Rumble says its rejects a “disturbing” request from UK Parliament to de-platform and demonetize Russell Brand

Rumble, a conservative video streaming platform with backing from billionaire Peter Thiel, announced it has rejected a request from the British Parliament to remove comedian Russell Brand from its platform. The news comes just a day after the British Parliament sent letters to social media companies including TikTok, Rumble, and X, demanding that Brand be demonetized.

 

In a letter dated September 20, Dame Caroline Dinenage, a prominent member of the British Parliament and chair of the Culture, Media, and Sport Committee, wrote to Rumble’s founder and CEO, Chris Pavlovski with concerns the comedian was profiting from the platform.

Dinenage wrote, “While we recognise that Rumble is not the creator of the content published by Mr Brand, we are concerned that he may be able to profit from his content on the platform.”

Dinenage added:

We would be grateful if you could confirm whether Mr Brand is able to monetise his content, including his videos relating to the serious accusations against him,” Dinenage wrote. If so, we would like to know whether Rumble intends to join YouTube in suspending Mr Brand’s ability to earn money on the platform.”

In response to what he described as an “extremely disturbing” letter from the British Parliament, Rumble’s CEO, Chris Pavlovski, took to social media platform X to issue a robust rebuttal. Pavlovski firmly declined the parliamentary request while raising concerns that the Culture, Media, and Sport Committee had specifically singled out comedian Russell Brand in their inquiry.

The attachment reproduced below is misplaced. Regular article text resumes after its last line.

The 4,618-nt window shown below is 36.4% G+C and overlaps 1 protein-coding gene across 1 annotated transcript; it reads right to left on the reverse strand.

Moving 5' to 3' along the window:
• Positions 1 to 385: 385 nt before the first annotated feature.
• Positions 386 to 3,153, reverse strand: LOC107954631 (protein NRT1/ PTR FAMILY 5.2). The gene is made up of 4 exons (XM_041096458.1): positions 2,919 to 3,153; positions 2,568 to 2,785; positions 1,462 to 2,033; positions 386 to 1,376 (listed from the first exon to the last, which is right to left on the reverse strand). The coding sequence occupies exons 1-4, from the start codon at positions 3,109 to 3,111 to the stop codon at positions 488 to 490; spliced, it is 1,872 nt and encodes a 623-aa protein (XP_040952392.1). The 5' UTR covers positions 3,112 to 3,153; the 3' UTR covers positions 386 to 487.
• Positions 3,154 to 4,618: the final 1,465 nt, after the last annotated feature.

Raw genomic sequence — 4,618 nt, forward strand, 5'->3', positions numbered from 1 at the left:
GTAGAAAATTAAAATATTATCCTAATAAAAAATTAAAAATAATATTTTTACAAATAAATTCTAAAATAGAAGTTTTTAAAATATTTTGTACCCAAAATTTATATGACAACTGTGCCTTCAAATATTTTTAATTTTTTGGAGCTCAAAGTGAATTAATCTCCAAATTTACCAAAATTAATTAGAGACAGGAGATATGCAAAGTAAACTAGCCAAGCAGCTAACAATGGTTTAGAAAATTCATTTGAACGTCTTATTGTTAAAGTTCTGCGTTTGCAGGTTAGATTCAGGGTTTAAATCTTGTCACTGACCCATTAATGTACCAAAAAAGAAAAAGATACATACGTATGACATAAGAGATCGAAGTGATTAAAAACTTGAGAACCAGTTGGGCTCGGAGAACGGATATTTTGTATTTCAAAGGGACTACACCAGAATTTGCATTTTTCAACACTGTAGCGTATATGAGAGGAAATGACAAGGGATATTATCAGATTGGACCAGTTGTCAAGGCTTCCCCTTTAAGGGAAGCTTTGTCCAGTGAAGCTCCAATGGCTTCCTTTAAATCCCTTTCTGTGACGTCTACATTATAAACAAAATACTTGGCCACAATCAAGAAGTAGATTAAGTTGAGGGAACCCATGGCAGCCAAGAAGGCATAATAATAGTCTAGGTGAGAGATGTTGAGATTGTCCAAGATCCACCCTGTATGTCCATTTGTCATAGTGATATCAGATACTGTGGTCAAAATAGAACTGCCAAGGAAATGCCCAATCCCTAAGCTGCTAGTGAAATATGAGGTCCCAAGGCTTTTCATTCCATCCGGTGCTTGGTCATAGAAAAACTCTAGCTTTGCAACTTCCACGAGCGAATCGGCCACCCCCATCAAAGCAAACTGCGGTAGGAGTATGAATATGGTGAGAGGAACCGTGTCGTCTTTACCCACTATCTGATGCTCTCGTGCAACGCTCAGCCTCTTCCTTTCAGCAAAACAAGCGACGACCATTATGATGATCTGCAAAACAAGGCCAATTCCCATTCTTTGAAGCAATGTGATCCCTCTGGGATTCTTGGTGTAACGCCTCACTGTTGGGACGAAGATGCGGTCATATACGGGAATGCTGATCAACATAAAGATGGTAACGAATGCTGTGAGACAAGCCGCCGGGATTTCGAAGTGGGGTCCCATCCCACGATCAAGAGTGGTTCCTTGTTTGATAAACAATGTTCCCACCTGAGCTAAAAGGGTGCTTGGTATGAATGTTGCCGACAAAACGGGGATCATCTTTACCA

“Today we received an extremely disturbing letter from a committee chair in the UK parliament,” Pavlovski wrote. “While Rumble obviously deplores sexual assault, rape, and all serious crimes, and believes that both alleged victims and the accused are entitled to a full and serious investigation, it is vital to note that recent allegations against Russell Brand have nothing to do with the content on Rumble’s platform.”

“We regard it as deeply inappropriate and dangerous that the UK Parliament would attempt to control who is allowed to speak on our platform or to earn a living from doing so. Singling out an individual and demanding his ban is even more disturbing given the absence of any connection between the allegations and his content on Rumble. We don’t agree with the behavior of many Rumble creators, but we refuse to penalize them for actions that have nothing to do with our platform,” Pavlovski wrote.

Concluding his letter, Pavlovski wrote:

“Although it may be politically and socially easier for Rumble to join a cancel culture mob, doing so would be a violation of our company’s values and mission. We emphatically reject the UK Parliament’s demands.”


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